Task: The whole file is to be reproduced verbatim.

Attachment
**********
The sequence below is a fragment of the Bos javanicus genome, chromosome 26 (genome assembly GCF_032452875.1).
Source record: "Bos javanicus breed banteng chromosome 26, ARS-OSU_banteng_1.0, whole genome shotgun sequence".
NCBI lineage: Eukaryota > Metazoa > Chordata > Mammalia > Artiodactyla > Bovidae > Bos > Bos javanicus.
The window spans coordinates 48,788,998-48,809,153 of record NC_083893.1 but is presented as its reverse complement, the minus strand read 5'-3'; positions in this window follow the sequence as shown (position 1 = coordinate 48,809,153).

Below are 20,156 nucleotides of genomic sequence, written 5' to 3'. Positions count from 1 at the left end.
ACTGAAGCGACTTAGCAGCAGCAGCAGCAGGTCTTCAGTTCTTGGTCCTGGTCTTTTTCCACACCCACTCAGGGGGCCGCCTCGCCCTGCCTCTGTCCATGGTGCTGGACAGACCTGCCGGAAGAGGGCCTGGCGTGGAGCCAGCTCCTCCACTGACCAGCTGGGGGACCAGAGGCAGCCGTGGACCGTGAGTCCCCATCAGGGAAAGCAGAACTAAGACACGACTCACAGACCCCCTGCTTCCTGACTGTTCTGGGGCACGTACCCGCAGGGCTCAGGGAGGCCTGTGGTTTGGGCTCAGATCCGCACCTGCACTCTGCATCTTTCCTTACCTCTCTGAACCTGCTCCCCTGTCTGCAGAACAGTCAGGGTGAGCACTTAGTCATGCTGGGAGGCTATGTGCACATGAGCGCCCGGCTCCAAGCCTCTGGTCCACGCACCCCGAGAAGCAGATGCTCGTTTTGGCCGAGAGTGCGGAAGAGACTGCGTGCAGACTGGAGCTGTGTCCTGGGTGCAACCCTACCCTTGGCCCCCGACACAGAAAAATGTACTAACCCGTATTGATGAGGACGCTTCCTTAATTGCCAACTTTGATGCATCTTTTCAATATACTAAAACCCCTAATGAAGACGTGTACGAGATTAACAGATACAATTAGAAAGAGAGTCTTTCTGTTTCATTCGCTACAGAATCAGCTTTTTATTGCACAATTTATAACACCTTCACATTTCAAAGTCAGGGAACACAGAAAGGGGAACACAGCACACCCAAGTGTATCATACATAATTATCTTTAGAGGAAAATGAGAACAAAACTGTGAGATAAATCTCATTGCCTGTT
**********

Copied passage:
The sequence below is a fragment of the Bos javanicus genome, chromosome 26 (genome assembly GCF_032452875.1).
Source record: "Bos javanicus breed banteng chromosome 26, ARS-OSU_banteng_1.0, whole genome shotgun sequence".
NCBI lineage: Eukaryota > Metazoa > Chordata > Mammalia > Artiodactyla > Bovidae > Bos > Bos javanicus.
The window spans coordinates 48,788,998-48,809,153 of record NC_083893.1 but is presented as its reverse complement, the minus strand read 5'-3'; positions in this window follow the sequence as shown (position 1 = coordinate 48,809,153).

Below are 20,156 nucleotides of genomic sequence, written 5' to 3'. Positions count from 1 at the left end.
ACTGAAGCGACTTAGCAGCAGCAGCAGCAGGTCTTCAGTTCTTGGTCCTGGTCTTTTTCCACACCCACTCAGGGGGCCGCCTCGCCCTGCCTCTGTCCATGGTGCTGGACAGACCTGCCGGAAGAGGGCCTGGCGTGGAGCCAGCTCCTCCACTGACCAGCTGGGGGACCAGAGGCAGCCGTGGACCGTGAGTCCCCATCAGGGAAAGCAGAACTAAGACACGACTCACAGACCCCCTGCTTCCTGACTGTTCTGGGGCACGTACCCGCAGGGCTCAGGGAGGCCTGTGGTTTGGGCTCAGATCCGCACCTGCACTCTGCATCTTTCCTTACCTCTCTGAACCTGCTCCCCTGTCTGCAGAACAGTCAGGGTGAGCACTTAGTCATGCTGGGAGGCTATGTGCACATGAGCGCCCGGCTCCAAGCCTCTGGTCCACGCACCCCGAGAAGCAGATGCTCGTTTTGGCCGAGAGTGCGGAAGAGACTGCGTGCAGACTGGAGCTGTGTCCTGGGTGCAACCCTACCCTTGGCCCCCGACACAGAAAAATGTACTAACCCGTATTGATGAGGACGCTTCCTTAATTGCCAACTTTGATGCATCTTTTCAATATACTAAAACCCCTAATGAAGACGTGTACGAGATTAACAGATACAATTAGAAAGAGAGTCTTTCTGTTTCATTCGCTACAGAATCAGCTTTTTATTGCACAATTTATAACACCTTCACATTTCAAAGTCAGGGAACACAGAAAGGGGAACACAGCACACCCAAGTGTATCATACATAATTATCTTTAGAGGAAAATGAGAACAAAACTGTGAGATAAATCTCATTGCCTGTT